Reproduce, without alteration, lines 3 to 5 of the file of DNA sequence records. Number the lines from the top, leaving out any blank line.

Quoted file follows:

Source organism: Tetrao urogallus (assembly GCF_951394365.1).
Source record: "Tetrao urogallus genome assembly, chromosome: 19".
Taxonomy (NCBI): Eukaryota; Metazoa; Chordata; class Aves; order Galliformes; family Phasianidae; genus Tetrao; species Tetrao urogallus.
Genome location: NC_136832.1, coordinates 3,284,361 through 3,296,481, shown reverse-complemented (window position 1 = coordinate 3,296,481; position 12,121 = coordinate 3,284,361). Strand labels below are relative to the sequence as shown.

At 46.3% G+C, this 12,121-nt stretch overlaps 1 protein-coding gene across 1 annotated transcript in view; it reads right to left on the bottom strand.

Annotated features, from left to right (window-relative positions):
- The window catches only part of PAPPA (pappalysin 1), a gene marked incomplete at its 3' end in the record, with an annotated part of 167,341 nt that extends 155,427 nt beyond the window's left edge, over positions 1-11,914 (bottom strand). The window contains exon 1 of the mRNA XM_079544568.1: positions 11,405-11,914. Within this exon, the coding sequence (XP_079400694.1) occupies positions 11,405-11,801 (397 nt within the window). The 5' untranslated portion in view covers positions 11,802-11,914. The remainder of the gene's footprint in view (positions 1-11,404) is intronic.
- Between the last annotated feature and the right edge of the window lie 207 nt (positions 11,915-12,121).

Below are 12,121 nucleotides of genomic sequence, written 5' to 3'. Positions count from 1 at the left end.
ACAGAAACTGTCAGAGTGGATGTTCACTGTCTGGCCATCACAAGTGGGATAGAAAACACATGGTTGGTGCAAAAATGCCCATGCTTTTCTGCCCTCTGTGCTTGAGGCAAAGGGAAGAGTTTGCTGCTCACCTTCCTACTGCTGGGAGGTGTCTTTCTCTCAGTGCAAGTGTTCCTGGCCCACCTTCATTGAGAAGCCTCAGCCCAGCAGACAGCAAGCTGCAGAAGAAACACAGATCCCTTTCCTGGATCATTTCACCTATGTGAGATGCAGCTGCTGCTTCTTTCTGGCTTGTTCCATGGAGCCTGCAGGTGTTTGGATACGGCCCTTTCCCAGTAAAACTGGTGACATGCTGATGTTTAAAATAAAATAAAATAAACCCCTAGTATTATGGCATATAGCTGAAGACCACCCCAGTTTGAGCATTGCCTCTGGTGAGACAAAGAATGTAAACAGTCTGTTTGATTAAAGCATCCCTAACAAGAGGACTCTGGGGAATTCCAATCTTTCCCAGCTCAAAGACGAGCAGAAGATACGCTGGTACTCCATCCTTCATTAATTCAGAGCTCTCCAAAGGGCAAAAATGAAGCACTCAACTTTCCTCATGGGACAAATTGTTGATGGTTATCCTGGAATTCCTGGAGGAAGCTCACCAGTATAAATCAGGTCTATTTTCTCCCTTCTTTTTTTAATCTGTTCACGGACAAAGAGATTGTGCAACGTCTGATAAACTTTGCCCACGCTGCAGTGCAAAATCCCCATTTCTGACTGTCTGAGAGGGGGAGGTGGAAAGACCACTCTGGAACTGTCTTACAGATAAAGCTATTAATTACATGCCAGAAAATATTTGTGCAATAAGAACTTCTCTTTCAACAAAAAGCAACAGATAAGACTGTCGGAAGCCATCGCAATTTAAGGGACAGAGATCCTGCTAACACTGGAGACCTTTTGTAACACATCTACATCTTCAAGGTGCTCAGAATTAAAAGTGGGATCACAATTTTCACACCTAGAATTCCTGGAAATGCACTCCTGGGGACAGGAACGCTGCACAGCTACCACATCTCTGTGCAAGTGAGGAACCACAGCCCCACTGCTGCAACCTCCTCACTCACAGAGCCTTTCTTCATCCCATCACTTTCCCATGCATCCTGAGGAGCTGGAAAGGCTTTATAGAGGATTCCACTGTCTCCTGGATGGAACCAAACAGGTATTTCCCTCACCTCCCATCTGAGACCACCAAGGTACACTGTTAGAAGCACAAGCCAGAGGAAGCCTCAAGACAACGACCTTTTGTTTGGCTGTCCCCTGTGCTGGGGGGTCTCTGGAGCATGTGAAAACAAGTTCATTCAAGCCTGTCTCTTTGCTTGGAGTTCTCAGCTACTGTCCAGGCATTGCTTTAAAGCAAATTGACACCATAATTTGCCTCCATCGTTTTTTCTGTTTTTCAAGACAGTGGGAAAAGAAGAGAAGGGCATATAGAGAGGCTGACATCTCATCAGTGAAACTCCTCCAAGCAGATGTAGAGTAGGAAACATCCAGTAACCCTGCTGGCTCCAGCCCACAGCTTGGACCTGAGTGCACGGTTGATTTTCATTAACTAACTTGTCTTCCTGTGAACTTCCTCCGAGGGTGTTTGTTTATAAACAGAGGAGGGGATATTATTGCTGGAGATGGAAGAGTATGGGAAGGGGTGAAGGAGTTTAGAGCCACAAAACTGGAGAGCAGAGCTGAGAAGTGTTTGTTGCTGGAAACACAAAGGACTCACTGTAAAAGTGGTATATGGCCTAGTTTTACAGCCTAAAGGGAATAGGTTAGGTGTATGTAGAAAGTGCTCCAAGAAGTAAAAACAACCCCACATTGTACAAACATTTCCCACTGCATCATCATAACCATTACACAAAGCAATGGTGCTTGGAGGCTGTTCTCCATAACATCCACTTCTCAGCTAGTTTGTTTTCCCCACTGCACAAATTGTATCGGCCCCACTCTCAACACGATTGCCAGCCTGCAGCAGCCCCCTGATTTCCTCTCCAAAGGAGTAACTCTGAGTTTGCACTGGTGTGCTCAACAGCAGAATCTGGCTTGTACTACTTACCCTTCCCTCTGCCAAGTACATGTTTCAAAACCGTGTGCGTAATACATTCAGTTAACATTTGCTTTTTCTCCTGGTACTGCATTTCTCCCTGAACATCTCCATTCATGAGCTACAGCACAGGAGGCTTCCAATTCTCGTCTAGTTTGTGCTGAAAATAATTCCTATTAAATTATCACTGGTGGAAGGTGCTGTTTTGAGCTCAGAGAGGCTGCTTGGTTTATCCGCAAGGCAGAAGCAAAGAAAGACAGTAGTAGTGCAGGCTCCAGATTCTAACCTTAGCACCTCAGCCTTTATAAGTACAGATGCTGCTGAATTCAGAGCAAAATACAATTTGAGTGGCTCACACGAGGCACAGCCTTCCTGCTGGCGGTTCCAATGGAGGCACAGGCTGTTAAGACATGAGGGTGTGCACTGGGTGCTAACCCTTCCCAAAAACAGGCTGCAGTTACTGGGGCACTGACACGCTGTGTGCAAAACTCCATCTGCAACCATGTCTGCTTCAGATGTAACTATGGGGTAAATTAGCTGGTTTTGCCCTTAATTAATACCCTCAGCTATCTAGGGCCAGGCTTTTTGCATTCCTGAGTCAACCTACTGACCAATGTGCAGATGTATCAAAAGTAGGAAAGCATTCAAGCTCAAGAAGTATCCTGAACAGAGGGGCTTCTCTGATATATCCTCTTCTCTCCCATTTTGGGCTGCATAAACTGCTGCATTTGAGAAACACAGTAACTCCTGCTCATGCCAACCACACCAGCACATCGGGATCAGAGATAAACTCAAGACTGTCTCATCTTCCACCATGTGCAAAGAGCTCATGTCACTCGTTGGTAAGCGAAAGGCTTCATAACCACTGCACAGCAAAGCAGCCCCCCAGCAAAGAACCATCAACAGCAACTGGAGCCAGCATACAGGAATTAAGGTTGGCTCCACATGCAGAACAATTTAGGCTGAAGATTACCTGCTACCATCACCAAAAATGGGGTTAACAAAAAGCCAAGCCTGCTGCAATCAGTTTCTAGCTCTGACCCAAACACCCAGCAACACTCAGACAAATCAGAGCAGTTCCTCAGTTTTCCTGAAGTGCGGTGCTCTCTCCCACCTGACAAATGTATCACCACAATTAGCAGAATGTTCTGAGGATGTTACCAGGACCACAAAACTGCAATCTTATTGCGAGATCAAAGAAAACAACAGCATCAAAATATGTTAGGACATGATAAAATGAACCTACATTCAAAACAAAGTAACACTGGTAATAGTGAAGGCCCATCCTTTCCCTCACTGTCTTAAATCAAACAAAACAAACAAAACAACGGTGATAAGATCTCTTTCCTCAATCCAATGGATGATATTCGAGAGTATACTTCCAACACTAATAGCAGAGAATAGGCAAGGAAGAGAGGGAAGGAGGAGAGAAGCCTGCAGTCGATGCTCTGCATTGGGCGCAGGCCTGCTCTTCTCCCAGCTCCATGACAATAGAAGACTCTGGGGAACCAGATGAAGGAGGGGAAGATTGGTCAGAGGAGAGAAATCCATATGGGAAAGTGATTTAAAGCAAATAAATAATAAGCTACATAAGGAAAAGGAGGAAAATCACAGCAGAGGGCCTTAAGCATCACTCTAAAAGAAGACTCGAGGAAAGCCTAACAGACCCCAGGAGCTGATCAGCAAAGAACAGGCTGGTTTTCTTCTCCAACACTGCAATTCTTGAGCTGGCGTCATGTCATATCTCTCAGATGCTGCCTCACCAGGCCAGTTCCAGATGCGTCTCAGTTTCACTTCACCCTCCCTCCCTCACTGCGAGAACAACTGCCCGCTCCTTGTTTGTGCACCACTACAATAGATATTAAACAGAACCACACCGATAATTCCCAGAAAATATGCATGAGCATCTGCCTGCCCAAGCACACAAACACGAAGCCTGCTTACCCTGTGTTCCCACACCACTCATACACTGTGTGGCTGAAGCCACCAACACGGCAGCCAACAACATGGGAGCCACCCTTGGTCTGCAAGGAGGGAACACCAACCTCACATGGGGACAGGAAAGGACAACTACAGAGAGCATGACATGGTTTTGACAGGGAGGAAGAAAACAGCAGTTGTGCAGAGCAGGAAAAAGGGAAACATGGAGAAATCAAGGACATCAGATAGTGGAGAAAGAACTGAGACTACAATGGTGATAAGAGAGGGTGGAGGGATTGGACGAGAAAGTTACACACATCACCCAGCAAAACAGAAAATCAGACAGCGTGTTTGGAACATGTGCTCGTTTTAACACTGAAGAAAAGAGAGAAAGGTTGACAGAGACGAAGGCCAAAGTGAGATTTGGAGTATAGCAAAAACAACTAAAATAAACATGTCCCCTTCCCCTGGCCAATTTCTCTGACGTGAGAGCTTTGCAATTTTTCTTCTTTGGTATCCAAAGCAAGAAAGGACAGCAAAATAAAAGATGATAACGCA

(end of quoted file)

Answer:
Taxonomy (NCBI): Eukaryota; Metazoa; Chordata; class Aves; order Galliformes; family Phasianidae; genus Tetrao; species Tetrao urogallus.
Genome location: NC_136832.1, coordinates 3,284,361 through 3,296,481, shown reverse-complemented (window position 1 = coordinate 3,296,481; position 12,121 = coordinate 3,284,361). Strand labels below are relative to the sequence as shown.

At 46.3% G+C, this 12,121-nt stretch overlaps 1 protein-coding gene across 1 annotated transcript in view; it reads right to left on the bottom strand.